Sunday, July 13, 2008

Preparing for the strike

The most important thing for Unison activists in local government in England, Wales and Northern Ireland over the next two days is to persuade the maximum number of our members to strike on Wednesday and Thursday.

For all the different reasons that people give for not wanting to strike - the most important question is always whether trade unionists believe that the union can win a better deal through the sacrifice of strike action.

Therefore I am boring members of my branch by going on about the lesson from 1989 and 2002 - which is that national local government strike action can work.

There are however some important practical steps which can be taken.
I am pleased that my local branch has worked with our employer to secure their confirmation to staff that they do not ask staff to cross our picket lines - and to managers that they are not expected to encourage strike breaking.

This helps to isolate any rogue reactionary managers and to give confidence to new staff in particular to do the right thing.

I am also pleased that colleagues in the other local unions have agreed a joint appeal to all trade unionists not to cross picket lines. This helps those fellow trade unionists who want to support us.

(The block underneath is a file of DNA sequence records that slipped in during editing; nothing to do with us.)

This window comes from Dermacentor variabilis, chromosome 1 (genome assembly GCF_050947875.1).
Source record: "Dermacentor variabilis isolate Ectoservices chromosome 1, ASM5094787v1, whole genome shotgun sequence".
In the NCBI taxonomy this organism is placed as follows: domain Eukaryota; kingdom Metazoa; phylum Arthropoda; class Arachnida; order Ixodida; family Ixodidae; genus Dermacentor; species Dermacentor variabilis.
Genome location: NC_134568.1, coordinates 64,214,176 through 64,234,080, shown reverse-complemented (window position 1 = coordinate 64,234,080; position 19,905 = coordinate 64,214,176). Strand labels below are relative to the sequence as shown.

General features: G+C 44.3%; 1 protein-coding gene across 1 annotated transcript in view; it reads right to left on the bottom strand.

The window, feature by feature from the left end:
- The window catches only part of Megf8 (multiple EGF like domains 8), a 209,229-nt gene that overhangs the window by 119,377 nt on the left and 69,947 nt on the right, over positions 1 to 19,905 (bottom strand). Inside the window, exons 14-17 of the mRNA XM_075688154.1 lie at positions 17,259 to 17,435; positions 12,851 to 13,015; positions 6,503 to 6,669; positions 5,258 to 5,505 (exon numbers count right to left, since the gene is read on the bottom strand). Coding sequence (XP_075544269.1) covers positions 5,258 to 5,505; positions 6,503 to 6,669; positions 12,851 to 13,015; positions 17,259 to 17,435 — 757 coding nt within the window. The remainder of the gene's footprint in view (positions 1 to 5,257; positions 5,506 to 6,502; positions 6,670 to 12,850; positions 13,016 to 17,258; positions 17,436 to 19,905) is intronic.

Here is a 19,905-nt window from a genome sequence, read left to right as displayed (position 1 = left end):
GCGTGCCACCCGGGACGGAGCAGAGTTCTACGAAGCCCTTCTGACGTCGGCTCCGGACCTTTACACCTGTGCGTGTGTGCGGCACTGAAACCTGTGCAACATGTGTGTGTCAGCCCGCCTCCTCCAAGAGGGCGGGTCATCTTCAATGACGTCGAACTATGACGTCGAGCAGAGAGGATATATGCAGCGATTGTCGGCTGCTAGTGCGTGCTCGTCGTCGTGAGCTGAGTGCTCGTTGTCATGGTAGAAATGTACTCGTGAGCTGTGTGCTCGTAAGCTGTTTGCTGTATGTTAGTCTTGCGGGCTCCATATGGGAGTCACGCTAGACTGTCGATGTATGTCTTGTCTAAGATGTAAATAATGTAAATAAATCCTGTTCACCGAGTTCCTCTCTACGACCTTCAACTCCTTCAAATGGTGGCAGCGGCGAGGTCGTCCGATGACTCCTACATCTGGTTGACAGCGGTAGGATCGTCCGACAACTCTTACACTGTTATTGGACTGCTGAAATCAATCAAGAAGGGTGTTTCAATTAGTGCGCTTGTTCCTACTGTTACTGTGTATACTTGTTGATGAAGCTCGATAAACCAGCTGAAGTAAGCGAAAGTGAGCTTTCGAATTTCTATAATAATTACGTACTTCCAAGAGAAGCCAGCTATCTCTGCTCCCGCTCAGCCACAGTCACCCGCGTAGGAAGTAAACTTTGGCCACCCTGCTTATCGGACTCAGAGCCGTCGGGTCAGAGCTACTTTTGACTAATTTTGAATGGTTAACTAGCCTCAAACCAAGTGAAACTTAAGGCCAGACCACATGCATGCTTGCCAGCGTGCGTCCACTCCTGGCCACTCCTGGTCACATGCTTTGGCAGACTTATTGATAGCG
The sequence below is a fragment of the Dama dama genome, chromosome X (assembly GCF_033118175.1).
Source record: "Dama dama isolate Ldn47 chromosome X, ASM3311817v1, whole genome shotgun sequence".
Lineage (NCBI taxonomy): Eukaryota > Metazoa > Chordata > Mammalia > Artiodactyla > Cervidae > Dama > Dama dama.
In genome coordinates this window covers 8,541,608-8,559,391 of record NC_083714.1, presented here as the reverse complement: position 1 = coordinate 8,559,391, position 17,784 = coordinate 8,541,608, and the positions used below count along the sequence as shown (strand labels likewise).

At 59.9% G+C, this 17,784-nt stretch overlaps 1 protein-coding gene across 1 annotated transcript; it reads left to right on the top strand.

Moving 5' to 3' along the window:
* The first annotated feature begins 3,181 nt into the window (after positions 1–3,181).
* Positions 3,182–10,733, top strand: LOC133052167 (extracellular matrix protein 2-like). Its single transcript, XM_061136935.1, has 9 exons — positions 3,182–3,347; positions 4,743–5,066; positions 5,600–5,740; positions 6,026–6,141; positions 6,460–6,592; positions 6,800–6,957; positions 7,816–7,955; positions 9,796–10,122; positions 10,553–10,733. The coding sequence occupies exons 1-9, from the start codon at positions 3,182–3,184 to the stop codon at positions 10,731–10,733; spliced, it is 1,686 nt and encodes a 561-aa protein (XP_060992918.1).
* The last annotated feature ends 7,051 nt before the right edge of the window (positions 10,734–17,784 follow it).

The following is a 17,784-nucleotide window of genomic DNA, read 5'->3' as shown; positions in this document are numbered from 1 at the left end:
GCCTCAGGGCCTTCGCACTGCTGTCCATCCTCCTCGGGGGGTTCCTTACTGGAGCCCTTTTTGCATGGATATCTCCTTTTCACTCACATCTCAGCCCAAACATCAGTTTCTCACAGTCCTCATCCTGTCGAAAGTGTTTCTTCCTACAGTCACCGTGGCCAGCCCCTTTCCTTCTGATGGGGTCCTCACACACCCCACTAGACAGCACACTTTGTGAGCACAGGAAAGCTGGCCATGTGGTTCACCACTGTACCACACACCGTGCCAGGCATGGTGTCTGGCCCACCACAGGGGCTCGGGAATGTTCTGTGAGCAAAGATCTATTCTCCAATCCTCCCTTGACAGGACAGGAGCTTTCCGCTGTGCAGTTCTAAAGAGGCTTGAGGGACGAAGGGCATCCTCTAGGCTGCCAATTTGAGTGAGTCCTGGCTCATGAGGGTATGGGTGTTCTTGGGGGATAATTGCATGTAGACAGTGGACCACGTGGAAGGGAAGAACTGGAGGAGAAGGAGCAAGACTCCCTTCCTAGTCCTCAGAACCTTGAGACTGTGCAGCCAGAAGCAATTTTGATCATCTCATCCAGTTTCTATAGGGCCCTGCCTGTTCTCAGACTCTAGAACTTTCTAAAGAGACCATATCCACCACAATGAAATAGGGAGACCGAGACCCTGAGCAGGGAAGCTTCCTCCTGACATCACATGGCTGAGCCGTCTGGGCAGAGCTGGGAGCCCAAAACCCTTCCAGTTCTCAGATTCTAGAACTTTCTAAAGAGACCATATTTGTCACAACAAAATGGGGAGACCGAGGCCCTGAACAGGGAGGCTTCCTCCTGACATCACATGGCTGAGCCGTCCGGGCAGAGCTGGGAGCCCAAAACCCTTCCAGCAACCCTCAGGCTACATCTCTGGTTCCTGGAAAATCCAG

There remains the question of hardship - and I am glad that Unison has issued some guidance (albeit it could be better worded) - I am also impressed to hear that some branches have already agreed with their employers to defer making deductions until the dispute is settled, a good idea which should be taken up more widely.

Circulating detailed information about deductions which will be made - also about the impact on pensions - and about the benefit of various possible settlements of the dispute is certainly worthwhile.

Good luck everybody.

1 comment:

ed whitby said...

just to clarify in northeast we had 2 labour (gateshead and south tyneside) and one lib dem (newcastle)
so for folks with libdem or lab councils it may be worth quoting these examples